Here’s another trick in pigs – sustained AA pressure resulting in measurable increases in CPP. Better CPP = better neurologic outcomes in other studies. Seems like a no-brainer.
I particularly like this intervention because it’s basically no-cost and should be easy to test for outcome efficacy in humans.
A nice comparison of the sensitivities and specificities of the various biomarkers for acute myocardial infarction at ~3.5 hours after symptom onset. Each biomarker was set at the 95th or 99th percentile based on manufacturers definitions for their reference table, and then they also show ROC curves and calculate AUCs for each.
Essentially, none of the biomarkers is completely adequate for ruling out AMI given the constraints of their study. Their best combination, for both sensitivity and specificity, is combining the heart fatty acid binding protein and the troponin – which they state provides an NPV of 95.6%, outperforming the “triple rule out” of troponin, CKMB, and myoglobin at 92.1%. Interestingly, they also state that if they used clinical risk stratification, they could select a population in which HFAP and troponin together get up to 96.9% NPV…showing that regardless the resources we throw at the problem of “low risk chest pain”, it is an absolutely Quixotic quest to definitively rule out every MI in the Emergency Department. 3% of their “very low risk” population that was biomarker negative with the best sensitivity they could muster ended up ruling in for AMI during their subsequent hospital stay. They only way we’re going to prevent healthcare from becoming bankrupt is increasing our levels of acceptable risk.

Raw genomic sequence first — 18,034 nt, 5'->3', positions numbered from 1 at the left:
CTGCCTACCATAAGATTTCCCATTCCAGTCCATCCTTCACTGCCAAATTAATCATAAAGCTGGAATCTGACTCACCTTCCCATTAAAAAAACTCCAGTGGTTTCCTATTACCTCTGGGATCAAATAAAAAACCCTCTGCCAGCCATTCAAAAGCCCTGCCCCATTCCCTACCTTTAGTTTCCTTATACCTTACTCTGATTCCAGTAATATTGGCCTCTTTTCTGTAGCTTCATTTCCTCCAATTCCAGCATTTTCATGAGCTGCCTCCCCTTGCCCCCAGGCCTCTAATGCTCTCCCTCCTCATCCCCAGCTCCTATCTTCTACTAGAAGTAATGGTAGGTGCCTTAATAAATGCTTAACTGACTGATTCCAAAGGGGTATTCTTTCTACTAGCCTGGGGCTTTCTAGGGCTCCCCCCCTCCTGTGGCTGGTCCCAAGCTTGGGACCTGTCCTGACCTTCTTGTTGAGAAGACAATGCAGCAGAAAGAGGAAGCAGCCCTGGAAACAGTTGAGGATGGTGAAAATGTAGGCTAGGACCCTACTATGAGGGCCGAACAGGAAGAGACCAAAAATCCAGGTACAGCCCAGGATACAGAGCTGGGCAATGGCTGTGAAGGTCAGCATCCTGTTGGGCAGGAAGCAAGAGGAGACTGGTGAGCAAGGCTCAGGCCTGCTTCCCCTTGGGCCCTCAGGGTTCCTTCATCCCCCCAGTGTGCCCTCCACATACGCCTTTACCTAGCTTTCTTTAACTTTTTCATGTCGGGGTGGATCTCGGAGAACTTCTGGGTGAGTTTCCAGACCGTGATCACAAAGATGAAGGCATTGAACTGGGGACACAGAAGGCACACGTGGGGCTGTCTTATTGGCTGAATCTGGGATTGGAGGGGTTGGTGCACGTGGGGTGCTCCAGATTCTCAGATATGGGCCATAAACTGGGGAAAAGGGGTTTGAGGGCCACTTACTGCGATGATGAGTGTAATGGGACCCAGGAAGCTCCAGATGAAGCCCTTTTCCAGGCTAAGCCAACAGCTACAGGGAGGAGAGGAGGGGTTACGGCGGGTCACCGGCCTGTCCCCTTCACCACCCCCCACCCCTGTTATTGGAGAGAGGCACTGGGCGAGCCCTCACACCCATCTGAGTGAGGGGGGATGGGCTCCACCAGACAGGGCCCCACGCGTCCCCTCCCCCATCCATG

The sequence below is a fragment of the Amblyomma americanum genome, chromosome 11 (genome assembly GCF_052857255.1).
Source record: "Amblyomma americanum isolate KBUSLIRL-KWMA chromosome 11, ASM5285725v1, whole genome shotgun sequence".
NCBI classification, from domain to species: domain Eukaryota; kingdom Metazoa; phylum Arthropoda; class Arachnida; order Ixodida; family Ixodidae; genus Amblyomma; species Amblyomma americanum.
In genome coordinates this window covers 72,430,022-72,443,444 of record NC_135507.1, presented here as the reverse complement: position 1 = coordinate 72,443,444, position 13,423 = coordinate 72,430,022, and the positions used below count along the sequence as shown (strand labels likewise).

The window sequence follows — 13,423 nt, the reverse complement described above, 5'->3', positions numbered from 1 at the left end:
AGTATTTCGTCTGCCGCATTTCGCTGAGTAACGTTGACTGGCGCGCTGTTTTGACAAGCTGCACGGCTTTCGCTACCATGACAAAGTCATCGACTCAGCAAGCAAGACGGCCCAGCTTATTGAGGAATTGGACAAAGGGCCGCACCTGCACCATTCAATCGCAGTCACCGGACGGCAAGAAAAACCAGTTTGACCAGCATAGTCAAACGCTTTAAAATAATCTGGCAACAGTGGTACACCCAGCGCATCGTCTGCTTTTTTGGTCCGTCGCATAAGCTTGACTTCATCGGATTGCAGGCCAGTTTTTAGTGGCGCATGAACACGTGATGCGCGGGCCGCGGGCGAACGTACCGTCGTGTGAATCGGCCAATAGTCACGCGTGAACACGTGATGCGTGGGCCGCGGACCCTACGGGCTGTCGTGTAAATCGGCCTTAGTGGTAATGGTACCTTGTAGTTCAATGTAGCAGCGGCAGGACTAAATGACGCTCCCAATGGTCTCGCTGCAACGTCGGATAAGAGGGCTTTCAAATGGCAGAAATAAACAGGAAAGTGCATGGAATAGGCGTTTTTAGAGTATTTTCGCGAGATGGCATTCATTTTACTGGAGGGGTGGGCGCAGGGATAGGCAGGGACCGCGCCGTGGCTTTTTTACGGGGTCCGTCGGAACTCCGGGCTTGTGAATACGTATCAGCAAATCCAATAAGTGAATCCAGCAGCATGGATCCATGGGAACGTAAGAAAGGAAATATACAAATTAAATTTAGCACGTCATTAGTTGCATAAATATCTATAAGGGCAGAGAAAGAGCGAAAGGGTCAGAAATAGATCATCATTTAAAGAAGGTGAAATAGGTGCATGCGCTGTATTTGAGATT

As a side note, this article gets the award for “best vs. least professional” title so far this year.
The presence of near-daily updates is somewhat an artifact that I’ve had an easy time finding interesting research papers to queue up, plus I’ve been in a bit of a lull regarding clinical responsibilities.
The eventual goal will probably be to have something up 3 to 5 days a week from myself, and, if other clinicians start contributing, then, even more than that.
Speaking of which, if you’re at least a senior resident in Emergency Medicine, have opinions, and like writing little blurbs about new literature, you’re welcome to drop a comment regarding potentially contributing to this blog.